Prague Airport states that besides increasing the airport capacity, the new runway system will greatly reduce the noise level in some densely inhabited areas of Prague. This should be achieved by reorganising the air traffic space around the airport, and shifting the traffic corridors after putting the two parallel runways into service. The vision of heavy traffic raised many protests from the suburban communities directly surrounding the airport. On 6 November 2004, local referenda were held in two Prague suburbs – Nebušice and Přední Kopanina – giving official support to the local authorities for active opposition against the construction of the parallel runway.
The construction of a railway connection between the airport and Prague city centre is also in the planning stage. The track will be served by express trains with special fares, connecting non-stop the airport with the city centre, and local trains fully integrated into Prague integrated transit system.
General runway reconstruction
The main runway 06/24 was reconstructed from 2012 - 2013 due to poor technical conditions. During reconstruction, runway 12/30 was the only usable runway as runway 04/22 is closed permanently. The runway reconstruction was originally planned for three stages. The first stage in 2012, the second stage in 2013 and the last stage in 2014. However, runway 12/30 (which would be used during the reconstruction of the main runway) is not equipped for low visibility landings as it offers only ILS CAT I landings. In addition, the approach path of runway 12/30 goes above high-density population areas (such as Prague 6 and Kladno). Therefore, the second and the third stage of the runway reconstruction had to be merged so the works could be finished in 2013.
Prague Airport has two main passenger terminals, two general aviation terminals, as well as a cargo facility. Most flights depart Prague Airport from the North Terminals (Terminal 1 and 2). The South Terminals (Terminal 3 and 4) handle a few irregular flights, as well as VIP flights, special flights and small aircraft.
- Terminal 1 is used for flights outside the Schengen Area; it was opened in 1968 and rebuilt in 1997, it includes concourses A and B
- Terminal 2 is used for flights within the Schengen area; it was opened on 17 January 2006, it includes concourses C and D
- Terminal 3 is used for private and charter flights; it was opened in 1997
- Terminal 4 is used exclusively for VIP flights and state visits; it is the oldest part of the airport which was opened on 5 April 1937.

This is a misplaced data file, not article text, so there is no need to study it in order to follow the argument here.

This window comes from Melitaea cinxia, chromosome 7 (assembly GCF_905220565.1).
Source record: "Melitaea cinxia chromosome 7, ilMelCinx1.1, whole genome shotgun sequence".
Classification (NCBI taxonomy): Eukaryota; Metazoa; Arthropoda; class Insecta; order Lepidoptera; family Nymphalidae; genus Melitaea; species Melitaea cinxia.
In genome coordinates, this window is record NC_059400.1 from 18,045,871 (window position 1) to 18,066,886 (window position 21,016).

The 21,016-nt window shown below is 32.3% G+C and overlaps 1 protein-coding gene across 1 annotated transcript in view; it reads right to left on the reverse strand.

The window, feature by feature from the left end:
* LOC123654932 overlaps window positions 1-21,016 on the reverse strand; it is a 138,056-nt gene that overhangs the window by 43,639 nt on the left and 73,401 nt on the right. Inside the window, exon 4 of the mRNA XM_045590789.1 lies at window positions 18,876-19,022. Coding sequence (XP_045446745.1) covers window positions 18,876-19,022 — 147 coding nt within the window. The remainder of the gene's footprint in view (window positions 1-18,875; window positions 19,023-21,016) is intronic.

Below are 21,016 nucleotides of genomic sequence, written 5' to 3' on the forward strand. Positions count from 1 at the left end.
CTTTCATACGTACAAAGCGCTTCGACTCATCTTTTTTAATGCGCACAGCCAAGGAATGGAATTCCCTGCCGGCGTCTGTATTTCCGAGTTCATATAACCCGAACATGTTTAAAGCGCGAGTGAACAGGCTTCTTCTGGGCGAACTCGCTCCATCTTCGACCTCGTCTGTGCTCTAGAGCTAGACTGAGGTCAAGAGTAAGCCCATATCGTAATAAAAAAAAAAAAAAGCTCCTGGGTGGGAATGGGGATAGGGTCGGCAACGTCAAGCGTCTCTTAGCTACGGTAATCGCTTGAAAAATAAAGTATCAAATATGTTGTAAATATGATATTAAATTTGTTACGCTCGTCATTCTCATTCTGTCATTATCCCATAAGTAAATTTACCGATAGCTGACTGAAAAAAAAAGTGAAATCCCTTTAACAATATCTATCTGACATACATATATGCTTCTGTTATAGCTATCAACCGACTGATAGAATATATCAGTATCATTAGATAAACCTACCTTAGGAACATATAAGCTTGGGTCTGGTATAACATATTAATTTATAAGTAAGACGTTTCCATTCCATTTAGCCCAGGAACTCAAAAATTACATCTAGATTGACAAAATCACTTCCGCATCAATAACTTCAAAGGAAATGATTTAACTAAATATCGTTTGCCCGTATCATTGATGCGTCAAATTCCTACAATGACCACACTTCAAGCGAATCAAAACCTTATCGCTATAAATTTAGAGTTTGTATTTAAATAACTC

There are also two freight terminals, Cargo Terminal 1 is operated by Menzies Aviation Czech while Cargo Terminal 2 is operated by Skyport.
The airport contains two runways in service: 06/24 (till April 1993 07/25) and 12/30 (till May 2012 13/31). Former runway 04/22 is permanently closed for take-offs and landings and is used for taxiing and parking only. The most used runway is 24 due to the prevailing western winds. Runway 30 is also used often. Runway 06 is used rarely, while runway 12 is used only exceptionally.
The company operating the airport is Prague Airport (Letiště Praha, a. s.), a joint-stock company that has one shareholder, the Ministry of Finance. The company was founded in February 2008, as part of a privatisation process involving the Airport Prague (Správa Letiště Praha, s.p.) state enterprise. This action was in accordance with the Czech Republic Government Memorandum Nr. 888, which had been passed on 9 July 2008. On 1 December 2008, Prague Airport took all rights and duties formerly held by Správa Letiště Praha, s.p., and Prague Airports took all business authorisations, certificates, employees, and licenses from the former company. The head office of Prague Airport is in Prague 6. The former state-owned enterprise had its head office on the airport property.
Airlines and destinations
Annual passenger numbers
The top 15 destinations in 2018 were:
|2||Paris–Charles de Gaulle||712,414|
|2||United Kingdom||1,138,899 passengers|
Czech Airlines has its head office, the APC Building, on the grounds of Prague Airport. On 30 December 2009 CSA announced that it will sell its head office to the airport for CZK 607 million.
Buses of DPP, the Prague Public Transit Co., stop at both terminals 1 and 2 frequently.
Accidents and incidents
- On 19 February 1973, Aeroflot Flight 141, during approach a Tupolev Tu-154 crashed half a kilometre short of the airport. While most of the passengers survived the crash many died in the fire that followed. Altogether 66 people died from the 100 passengers and crew. The crash was the first loss of and the first fatal accident involving a Tu-154.
- On 30 October 1975, Inex-Adria Aviopromet Flight 450, a Douglas DC-9-32 hit high ground during an approach in fog to Prague Ruzyně Airport. 75 of the 120 passengers and crew on board were killed.
- On 29 March 1989, two teenagers from Czechoslovakia armed with grenades and shotguns hijacked Malév Flight 640 at Prague Ruzyně Airport, and forced the Tupolev Tu-154B with 15 hostages to fly to Frankfurt Airport in West Germany before surrendering.
- Number of passengers including domestic, international and transit
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Media related to Prague Ruzyně Airport at Wikimedia Commons